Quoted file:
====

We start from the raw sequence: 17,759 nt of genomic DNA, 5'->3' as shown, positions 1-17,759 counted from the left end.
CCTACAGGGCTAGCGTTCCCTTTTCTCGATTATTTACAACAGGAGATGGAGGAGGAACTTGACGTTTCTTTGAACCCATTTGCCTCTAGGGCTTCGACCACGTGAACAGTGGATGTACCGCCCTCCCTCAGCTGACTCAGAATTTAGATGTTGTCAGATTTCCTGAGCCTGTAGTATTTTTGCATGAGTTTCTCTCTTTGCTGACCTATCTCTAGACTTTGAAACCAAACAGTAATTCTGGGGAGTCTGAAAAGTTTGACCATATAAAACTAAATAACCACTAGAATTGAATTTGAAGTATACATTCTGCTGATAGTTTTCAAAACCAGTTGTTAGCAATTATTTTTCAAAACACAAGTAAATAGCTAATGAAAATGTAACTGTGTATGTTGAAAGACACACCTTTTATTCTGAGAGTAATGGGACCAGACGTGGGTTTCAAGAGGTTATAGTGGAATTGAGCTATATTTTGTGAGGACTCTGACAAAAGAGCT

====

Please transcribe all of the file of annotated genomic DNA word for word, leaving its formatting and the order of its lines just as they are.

We start from the raw sequence: 17,759 nt of genomic DNA, 5'->3' as shown, positions 1-17,759 counted from the left end.
CCTACAGGGCTAGCGTTCCCTTTTCTCGATTATTTACAACAGGAGATGGAGGAGGAACTTGACGTTTCTTTGAACCCATTTGCCTCTAGGGCTTCGACCACGTGAACAGTGGATGTACCGCCCTCCCTCAGCTGACTCAGAATTTAGATGTTGTCAGATTTCCTGAGCCTGTAGTATTTTTGCATGAGTTTCTCTCTTTGCTGACCTATCTCTAGACTTTGAAACCAAACAGTAATTCTGGGGAGTCTGAAAAGTTTGACCATATAAAACTAAATAACCACTAGAATTGAATTTGAAGTATACATTCTGCTGATAGTTTTCAAAACCAGTTGTTAGCAATTATTTTTCAAAACACAAGTAAATAGCTAATGAAAATGTAACTGTGTATGTTGAAAGACACACCTTTTATTCTGAGAGTAATGGGACCAGACGTGGGTTTCAAGAGGTTATAGTGGAATTGAGCTATATTTTGTGAGGACTCTGACAAAAGAGCT